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Smaller Federal Government Means Reduced Presence of Civil Rights Work in Schools, Attorneys Claim

Trump Administration

A panel of attorneys discussed, at an AASA conference session Friday, how the U.S. Department of Education’s Office for Civil Rights is struggling to keep up with investigations involving public schools because of staff reductions under the Trump administration since January 2017.

Serious backlogs in investigations are the result, according to John Borkowski, a partner of Husch Blackwell, a law firm with headquarters in Kansas City, Mo. He explained that the new administration has reduced the size of the federal government, and the number of Department of Education employees has shrunk by 8 percent over the past two years.

OCR employees can barely keep up with the rising amount of complaints received, according to Borkowski.

Two colleagues, Aleks Rushing and Demetrius Peterson, both attorneys at Husch Blackwell, expanded on the changes at the education department.

“The total amount of complaints that have been received are over 76,000,” Rushing said. “I think, during this administration, people anticipated that would go down, given the #MeToo movement and a lot of other issues on social media, but we anticipate complaints will continue to go up.”

Discussion then switched to other topics including updates on recent federal policy guidance materials, analyses of OCR’s enforcement priorities and steps school administrators can take to prepare their districts in the event of any OCR-related investigations or complaints.

One of the first policies the administration withdrew upon taking office was the Dear Colleague letter written during the Obama administration stating that OCR viewed transgender status and sex-segregated facilities as something school districts should accommodate. That meant individuals who are not accommodated could file a complaint and OCR would have to investigate.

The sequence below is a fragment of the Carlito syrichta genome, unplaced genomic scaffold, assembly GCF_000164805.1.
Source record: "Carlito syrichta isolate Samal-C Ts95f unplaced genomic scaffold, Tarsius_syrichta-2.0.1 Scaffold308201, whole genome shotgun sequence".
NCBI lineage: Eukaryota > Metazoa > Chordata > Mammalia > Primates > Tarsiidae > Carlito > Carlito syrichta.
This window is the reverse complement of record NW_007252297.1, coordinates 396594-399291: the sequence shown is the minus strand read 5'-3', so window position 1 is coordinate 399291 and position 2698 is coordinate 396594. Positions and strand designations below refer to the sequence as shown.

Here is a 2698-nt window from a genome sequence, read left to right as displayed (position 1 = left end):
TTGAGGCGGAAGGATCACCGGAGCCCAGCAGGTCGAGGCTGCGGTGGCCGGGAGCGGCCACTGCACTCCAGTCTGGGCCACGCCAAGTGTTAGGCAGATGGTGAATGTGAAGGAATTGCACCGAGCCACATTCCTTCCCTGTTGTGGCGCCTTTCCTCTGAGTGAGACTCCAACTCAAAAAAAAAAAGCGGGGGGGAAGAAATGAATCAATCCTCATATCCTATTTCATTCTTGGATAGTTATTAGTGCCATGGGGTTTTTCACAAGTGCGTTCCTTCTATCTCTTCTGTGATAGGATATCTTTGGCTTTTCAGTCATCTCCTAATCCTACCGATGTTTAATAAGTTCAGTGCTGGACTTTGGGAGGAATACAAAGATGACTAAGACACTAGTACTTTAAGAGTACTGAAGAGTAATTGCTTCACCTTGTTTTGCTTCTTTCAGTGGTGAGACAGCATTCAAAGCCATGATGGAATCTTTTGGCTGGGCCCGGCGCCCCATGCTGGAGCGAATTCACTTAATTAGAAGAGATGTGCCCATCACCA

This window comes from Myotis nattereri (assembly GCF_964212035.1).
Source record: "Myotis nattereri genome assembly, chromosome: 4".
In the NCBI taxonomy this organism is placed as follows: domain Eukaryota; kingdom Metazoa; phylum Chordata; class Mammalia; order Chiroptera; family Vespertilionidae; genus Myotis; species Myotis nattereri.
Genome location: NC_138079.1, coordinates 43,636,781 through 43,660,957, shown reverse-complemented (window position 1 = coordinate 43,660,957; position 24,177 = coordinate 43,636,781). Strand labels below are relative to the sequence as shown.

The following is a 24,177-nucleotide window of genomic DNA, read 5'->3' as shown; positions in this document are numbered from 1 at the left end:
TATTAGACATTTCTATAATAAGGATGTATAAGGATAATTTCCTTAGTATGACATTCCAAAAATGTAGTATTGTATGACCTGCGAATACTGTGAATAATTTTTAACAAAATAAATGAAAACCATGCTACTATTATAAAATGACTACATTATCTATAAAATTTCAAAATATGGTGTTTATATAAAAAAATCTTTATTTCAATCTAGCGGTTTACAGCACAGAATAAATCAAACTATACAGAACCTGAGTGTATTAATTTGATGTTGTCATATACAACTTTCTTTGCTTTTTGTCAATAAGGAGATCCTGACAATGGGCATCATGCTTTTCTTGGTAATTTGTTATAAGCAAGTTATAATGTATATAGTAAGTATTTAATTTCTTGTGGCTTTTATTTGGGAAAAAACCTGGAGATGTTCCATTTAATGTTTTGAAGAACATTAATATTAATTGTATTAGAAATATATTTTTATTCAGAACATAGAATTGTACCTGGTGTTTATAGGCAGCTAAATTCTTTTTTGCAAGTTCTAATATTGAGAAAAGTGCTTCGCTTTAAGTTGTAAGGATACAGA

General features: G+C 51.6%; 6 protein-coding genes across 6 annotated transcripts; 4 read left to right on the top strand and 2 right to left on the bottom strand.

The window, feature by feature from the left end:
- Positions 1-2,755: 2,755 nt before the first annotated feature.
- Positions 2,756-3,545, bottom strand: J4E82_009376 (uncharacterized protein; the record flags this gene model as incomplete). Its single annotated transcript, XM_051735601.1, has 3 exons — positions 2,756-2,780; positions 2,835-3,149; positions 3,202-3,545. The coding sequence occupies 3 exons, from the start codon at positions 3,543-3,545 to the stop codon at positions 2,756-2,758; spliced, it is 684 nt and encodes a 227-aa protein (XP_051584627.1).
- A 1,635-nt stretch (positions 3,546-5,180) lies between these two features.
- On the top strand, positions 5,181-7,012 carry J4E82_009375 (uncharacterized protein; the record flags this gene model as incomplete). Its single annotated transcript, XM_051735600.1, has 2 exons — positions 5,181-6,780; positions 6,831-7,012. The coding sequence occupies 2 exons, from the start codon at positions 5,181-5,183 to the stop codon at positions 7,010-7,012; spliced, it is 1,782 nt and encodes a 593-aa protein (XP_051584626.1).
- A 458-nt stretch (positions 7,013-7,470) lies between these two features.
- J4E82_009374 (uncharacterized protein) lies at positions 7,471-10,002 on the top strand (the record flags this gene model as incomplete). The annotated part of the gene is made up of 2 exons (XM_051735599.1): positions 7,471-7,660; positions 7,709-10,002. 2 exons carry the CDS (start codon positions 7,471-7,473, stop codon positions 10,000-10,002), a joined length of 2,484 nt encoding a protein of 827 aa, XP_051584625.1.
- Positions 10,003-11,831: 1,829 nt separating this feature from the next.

The Trump administration has also set out to enforce guidelines for handling Title IX issues, sexual violence and discrimination.

The Kansas City OCR office now has less than 20 employees who cover every complaint that comes out of Kansas, Mississippi, Oklahoma and South Dakota. “You’re going to see the (OCR) offices shrinking in size,” Peterson said.

Policies enacted by the Trump administration are blocking complaints from being issued on numerous topics, and low staffing will continue to cause these investigations to take several years to finalize, but Peterson expressed school leaders to not to get discouraged.

“They still have a mandate to ensure that the students’ rights are upheld and that they are not being trampled on,” Peterson said. “And unless there are changes in Washington, these laws still need to be enforced.”

(Steve Barnum, a senior at Middle Tennessee State University, is an intern with Conference Daily Online.)

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